Greet ye one another with a kiss of charity
The Vulgate Latin, Syriac, and Arabic versions read, "with an holy kiss"; and so some copies, as in ( Romans 16:16 ) and elsewhere; (See Gill on Romans 16:16); and intends such a kiss, as is not only opposite to everything that is lascivious and impure, but is expressive of true love and affection, and is hearty and sincere: and such a love the Jews call, as the apostle does here, (wmyxrd hqyvn) , "a kiss of love" F9; for as Philo the Jew F11 observes, a kiss and love differ, the one may be without the other, a mere compliment, a show of friendship, and not arise from sincere love.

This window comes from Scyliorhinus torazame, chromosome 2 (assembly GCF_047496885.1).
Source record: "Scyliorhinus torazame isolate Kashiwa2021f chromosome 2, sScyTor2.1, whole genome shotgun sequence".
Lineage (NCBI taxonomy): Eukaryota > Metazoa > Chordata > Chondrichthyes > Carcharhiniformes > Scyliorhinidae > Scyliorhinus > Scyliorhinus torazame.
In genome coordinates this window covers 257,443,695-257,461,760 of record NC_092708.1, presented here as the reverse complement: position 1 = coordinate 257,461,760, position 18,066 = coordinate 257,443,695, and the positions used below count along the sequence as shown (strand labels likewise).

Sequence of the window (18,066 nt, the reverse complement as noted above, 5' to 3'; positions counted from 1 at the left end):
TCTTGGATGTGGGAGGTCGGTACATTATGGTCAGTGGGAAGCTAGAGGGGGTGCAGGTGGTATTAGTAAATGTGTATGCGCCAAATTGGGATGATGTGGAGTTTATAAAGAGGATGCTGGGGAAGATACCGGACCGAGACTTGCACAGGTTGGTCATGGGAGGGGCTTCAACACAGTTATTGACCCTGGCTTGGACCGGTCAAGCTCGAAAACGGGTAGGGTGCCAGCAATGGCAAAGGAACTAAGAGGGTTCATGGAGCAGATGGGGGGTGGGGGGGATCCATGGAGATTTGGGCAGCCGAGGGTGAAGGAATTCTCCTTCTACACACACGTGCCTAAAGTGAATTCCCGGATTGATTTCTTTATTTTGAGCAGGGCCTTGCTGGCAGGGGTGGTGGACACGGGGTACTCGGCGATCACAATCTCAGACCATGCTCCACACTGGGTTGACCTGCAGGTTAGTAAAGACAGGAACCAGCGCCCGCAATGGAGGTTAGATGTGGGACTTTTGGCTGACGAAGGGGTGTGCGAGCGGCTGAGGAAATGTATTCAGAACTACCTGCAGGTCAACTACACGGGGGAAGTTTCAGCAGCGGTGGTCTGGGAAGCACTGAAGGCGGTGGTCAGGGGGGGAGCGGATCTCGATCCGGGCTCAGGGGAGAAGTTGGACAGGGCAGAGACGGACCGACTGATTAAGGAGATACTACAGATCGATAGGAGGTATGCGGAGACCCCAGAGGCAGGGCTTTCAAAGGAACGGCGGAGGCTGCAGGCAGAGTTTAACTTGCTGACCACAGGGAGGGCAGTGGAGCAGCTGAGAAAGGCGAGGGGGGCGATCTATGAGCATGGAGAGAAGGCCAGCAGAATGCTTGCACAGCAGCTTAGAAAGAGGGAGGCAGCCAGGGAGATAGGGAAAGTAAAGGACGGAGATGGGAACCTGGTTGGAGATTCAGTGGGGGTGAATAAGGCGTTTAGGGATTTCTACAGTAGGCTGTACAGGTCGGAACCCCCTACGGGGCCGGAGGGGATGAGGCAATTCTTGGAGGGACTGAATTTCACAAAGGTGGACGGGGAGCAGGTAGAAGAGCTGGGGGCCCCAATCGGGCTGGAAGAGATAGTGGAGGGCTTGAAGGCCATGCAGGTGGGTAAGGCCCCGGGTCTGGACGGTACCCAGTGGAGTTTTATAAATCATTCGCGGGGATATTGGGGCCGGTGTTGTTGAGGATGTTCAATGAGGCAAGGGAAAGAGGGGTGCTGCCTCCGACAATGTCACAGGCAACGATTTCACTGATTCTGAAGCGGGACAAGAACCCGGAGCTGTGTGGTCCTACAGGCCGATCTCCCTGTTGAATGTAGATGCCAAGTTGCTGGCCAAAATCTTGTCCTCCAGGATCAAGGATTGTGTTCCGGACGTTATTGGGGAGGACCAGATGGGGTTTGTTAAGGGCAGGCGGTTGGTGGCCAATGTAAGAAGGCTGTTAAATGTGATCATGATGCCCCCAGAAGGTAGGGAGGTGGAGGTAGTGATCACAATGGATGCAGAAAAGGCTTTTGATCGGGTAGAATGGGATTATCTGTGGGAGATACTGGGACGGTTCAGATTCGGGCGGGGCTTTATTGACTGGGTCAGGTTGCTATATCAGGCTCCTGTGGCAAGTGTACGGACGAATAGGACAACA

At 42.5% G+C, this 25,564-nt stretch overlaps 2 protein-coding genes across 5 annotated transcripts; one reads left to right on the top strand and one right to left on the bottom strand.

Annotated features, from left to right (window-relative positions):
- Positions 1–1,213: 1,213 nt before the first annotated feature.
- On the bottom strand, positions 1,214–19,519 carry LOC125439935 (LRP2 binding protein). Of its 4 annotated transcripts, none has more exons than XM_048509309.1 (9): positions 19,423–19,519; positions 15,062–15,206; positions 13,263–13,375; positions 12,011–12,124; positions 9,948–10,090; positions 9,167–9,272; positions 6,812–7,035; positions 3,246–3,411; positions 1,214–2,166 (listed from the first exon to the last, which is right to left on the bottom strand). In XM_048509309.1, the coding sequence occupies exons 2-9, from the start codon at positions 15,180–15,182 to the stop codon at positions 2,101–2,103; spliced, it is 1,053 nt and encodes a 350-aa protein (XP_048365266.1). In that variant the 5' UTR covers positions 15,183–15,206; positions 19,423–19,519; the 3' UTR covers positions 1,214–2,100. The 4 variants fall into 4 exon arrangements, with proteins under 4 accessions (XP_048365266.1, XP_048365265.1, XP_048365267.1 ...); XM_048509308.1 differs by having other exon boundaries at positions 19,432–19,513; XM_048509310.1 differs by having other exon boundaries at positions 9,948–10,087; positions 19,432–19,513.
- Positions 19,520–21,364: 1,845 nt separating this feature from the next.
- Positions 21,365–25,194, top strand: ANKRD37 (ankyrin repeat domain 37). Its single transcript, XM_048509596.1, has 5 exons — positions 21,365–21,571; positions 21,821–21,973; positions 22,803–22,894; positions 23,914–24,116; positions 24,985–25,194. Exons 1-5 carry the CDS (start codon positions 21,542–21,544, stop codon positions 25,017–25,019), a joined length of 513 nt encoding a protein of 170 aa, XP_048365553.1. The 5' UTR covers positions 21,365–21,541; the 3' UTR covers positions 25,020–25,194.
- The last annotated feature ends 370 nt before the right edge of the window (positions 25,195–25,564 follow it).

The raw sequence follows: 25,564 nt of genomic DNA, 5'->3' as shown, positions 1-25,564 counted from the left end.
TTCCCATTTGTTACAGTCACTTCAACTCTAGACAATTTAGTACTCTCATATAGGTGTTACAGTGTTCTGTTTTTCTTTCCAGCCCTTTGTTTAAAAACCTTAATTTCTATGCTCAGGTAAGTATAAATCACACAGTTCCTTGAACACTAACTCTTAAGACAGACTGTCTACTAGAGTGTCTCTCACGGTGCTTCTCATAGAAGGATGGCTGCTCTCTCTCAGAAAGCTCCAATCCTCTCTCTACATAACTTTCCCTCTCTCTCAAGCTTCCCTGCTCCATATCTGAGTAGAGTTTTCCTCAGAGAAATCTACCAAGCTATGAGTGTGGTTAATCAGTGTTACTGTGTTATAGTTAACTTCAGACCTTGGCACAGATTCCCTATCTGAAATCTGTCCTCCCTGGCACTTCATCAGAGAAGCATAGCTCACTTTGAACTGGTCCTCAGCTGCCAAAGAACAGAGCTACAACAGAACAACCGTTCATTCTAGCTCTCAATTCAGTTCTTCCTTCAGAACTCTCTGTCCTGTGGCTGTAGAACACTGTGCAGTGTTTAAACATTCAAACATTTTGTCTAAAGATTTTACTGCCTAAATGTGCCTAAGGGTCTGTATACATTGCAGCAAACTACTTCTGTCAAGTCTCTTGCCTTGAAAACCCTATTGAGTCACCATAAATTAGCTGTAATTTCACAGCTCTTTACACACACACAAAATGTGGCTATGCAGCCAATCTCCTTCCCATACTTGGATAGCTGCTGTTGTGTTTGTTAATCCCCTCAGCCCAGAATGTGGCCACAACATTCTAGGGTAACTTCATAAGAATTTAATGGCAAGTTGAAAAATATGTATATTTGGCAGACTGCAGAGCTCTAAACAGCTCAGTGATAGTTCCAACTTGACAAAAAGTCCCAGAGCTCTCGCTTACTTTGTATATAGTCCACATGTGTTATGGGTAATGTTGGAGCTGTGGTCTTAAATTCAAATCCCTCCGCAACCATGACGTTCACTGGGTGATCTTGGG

Peace with you all, that are in Christ Jesus;
who were chosen in him before the foundation of the world; and appeared to be in him by the effectual calling; and were at least by profession in him, and were in Christ mystical, and incorporated in a Gospel church; the Arabic version reads, "who are in the love of Jesus Christ". To these the apostle wishes peace, temporal, spiritual, and eternal. The Vulgate Latin reads "grace", which is most usual in Paul's epistles. The epistle is closed with
as is common; the apostle wishing that this might be the case, and believing that it would be.